Château Mouton Rothschild is close behind the other two Pauillac first growths, and I could be underestimating it. One gets more expressive aromatics by comparison, an opulent expression of musky spice, violets, blackcurrant, blackberry and blueberry. Sexy stuff. What pleased me even more than last year is a superior sense of lift and freshness that complements the deep, silky tannic texture, albeit with hints of ripe sweetness on the attack. The graphite and white tobacco reflect Cabernet Sauvignon, which makes up over 80% of the blend. But there is black fruit and cocoa flavor coming from ripe and delicious Merlot, at 15% of the blend. The fresh finish is marked by rather strong tannic edginess, even a certain rawness that barrel aging should assuage. 96-98
Château Margaux: In a similar vein to Lafite, Margaux is cool and focused about its aromatic expressions, more floral than any of the Pauillac first growths. The palate has subtle density, exuding fresh white flower, red cherry pit and hints of licorice and crushed tobacco. Very long on the fresh and lifting finish, leaving an impression of linearity and focus. The official reading material for the vintage from this estate exclaims “How difficult it is to follow a vintage as amazing as 2015!” It may not match last year’s majestic sumptuousness, but 2016 Château Margaux is great. 95-97
Right Bank “luxury” brands
From what I understood to have been an amazing Château Ausone that I missed tasting, due to scheduling that was too tight, to superb showings from Petrus and Lafleur, among others, which I did taste, readers should rest assured that most luxury-priced 2016 wines from barrel are nothing short of superb.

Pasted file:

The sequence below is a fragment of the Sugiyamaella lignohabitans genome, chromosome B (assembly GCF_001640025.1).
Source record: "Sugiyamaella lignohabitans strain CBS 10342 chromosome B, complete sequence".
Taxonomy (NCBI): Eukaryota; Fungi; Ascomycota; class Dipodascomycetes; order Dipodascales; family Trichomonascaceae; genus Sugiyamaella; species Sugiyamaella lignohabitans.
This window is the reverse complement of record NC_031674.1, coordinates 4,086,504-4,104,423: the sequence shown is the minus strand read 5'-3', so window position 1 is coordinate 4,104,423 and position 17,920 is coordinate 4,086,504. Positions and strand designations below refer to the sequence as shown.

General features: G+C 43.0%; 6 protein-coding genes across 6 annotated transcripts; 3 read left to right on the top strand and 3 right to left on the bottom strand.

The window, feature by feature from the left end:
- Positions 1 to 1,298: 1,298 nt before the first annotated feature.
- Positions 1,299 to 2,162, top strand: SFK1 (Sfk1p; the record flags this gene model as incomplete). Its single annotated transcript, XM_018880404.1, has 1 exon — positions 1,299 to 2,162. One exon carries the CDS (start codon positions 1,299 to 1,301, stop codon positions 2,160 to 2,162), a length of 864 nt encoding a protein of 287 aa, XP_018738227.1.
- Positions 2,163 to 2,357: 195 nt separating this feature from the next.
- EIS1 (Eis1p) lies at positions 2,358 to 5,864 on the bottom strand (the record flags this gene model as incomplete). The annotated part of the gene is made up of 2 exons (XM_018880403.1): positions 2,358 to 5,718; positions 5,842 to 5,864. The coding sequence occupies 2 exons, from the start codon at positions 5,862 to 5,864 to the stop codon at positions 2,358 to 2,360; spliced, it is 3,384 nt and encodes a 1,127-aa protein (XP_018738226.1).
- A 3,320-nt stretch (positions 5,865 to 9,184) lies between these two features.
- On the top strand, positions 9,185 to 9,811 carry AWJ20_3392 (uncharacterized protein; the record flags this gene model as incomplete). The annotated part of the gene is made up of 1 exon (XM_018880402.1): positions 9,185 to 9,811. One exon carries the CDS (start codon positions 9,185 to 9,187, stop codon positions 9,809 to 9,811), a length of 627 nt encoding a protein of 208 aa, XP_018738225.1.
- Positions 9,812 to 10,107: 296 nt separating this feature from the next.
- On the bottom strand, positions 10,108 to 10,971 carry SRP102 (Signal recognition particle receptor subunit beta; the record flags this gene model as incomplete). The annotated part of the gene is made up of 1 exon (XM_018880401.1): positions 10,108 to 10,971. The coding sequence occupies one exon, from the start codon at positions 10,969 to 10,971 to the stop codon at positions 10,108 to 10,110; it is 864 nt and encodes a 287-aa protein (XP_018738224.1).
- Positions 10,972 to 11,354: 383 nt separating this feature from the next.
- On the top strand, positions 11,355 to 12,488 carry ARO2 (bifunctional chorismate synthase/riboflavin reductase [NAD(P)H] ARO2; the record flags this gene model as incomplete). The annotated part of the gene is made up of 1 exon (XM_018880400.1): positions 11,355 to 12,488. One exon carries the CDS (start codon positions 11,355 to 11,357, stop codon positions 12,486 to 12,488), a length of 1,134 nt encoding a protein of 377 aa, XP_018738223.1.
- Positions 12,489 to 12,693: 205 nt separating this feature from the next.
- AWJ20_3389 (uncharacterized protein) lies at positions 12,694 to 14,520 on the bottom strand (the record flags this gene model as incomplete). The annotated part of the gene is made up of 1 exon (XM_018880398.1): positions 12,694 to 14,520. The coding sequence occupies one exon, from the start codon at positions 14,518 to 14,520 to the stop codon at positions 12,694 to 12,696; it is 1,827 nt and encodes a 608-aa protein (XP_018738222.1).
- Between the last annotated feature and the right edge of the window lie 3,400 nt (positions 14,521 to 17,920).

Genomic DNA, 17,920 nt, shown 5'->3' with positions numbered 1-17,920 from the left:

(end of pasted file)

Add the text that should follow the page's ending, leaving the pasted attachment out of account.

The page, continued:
Indeed, a candidate for wine of the vintage comes from Pomerol: Château Lafleur. When I tasted Lafleur along with Decanter wine writer Jane Anson and fellow blogger and photographer Miguel Lecuona, we could not stop marveling at the wine’s impressive floral aromatics: violets and lily of the valley came to mind. On the palate, fresh roasted espresso of the finest quality, with an almost sweet brownie aspect, without actually being sweet. Blended just two weeks before we tasted the barrel sample, the 55% Cabernet Franc dominated the palate, as if it were a Pauillac, with tannins both structured and powerful on the attack. However, through to the finish, we sensed mid palate juicy sumptuousness coming from the old Merlot vines, leading to a minute-long finish marked by more fresh floral aspects, aniseed, dark cherry and damson. Indeed, pure expressions of ripe fruit truly impress, as does the balance between just over 14% alcohol and bright acidity. 98-100 points.
Rivaling Lafleur is the even more famous estate Petrus, a neighbor in Pomerol. No one guessed that it was 14.9% alcohol, as it, too, displayed almost Pauillac-like tannins with crushed tobacco like freshness. Jean-Claude Berrouet, former winemaker, and father to current winemaker, Olivier Berrouet, said that the 2016 reminds him of a modern day 1975, “a vintage of tannin” but there is more evident juiciness on the palate at this early stage compared to how the amazing 1975 was from barrel, he recalled. The aromatics showed off floral elegance and rich plum and blackberry fruit. Olivier Berrouet remarked how very ripe the tannins were, but with freshness and good acidity. “It is very rare for us to have a Petrus so precise aromatically at such a young stage,” he said. The finish was long, leaving the impression of tremendous grip: a wine built to last a long time for you, for your children and for your grandchildren! 98-100 points.